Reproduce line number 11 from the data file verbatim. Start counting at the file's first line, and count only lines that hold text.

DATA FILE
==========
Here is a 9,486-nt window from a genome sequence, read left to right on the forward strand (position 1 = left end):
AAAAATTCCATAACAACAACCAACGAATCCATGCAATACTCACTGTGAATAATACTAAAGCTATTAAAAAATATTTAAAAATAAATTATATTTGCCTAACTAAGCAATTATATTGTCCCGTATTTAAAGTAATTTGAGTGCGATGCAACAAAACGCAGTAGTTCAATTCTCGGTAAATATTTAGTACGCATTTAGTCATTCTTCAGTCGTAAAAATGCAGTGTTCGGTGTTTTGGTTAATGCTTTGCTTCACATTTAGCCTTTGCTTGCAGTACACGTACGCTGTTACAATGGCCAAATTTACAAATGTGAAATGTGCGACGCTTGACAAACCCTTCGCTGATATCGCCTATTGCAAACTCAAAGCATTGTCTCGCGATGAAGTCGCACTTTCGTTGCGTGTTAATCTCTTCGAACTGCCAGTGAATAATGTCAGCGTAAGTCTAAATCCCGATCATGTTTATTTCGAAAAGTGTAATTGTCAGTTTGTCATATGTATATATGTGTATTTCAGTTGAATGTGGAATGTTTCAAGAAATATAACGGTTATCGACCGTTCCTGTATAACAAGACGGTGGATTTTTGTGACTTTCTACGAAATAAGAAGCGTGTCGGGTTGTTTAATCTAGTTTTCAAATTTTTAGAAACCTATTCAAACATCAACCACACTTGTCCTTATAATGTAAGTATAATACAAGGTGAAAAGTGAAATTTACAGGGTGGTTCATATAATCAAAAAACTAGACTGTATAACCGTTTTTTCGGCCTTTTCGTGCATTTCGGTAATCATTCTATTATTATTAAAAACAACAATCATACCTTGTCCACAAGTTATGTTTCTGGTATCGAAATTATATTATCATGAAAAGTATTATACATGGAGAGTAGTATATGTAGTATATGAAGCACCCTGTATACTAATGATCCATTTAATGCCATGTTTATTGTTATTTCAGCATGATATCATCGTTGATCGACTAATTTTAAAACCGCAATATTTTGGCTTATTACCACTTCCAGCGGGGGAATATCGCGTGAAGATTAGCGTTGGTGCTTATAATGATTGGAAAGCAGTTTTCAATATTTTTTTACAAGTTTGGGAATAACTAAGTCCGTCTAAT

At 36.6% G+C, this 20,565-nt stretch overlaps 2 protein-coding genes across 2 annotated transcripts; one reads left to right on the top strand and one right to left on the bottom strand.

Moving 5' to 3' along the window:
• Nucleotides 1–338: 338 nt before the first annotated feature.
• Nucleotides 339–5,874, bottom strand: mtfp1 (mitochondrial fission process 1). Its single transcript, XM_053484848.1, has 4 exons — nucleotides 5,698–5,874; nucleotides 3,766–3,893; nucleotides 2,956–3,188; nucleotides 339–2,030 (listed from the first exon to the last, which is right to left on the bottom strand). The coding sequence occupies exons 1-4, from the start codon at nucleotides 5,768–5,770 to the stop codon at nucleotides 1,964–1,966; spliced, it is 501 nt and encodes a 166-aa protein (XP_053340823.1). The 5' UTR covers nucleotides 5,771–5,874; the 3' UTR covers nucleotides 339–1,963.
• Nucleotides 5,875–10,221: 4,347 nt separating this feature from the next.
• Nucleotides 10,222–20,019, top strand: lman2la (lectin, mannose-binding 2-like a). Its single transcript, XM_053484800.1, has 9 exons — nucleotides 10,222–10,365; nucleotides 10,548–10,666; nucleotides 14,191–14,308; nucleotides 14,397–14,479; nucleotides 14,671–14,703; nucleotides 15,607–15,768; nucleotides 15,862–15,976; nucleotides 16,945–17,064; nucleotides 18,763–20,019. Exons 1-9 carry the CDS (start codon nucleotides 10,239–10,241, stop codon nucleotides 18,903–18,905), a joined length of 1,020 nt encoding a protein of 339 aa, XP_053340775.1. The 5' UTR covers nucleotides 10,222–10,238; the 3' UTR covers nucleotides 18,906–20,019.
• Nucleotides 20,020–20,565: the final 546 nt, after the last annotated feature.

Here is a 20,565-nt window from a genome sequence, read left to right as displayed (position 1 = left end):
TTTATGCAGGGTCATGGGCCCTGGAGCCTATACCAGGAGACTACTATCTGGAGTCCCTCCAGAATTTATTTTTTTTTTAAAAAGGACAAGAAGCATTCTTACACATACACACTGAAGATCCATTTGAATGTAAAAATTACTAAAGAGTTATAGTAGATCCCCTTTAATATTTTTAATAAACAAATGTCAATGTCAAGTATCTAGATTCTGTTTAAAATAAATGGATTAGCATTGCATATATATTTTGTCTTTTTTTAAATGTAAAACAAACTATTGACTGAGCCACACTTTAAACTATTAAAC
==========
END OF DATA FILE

TTTATGCAGGGTCATGGGCCCTGGAGCCTATACCAGGAGACTACTATCTGGAGTCCCTCCAGAATTTATTTTTTTTTTAAAAAGGACAAGAAGCATTCTTACACATACACACTGAAGATCCATTTGAATGTAAAAATTACTAAAGAGTTATAGTAGATCCCCTTTAATATTTTTAATAAACAAATGTCAATGTCAAGTATCTAGATTCTGTTTAAAATAAATGGATTAGCATTGCATATATATTTTGTCTTTTTTTAAATGTAAAACAAACTATTGACTGAGCCACACTTTAAACTATTAAAC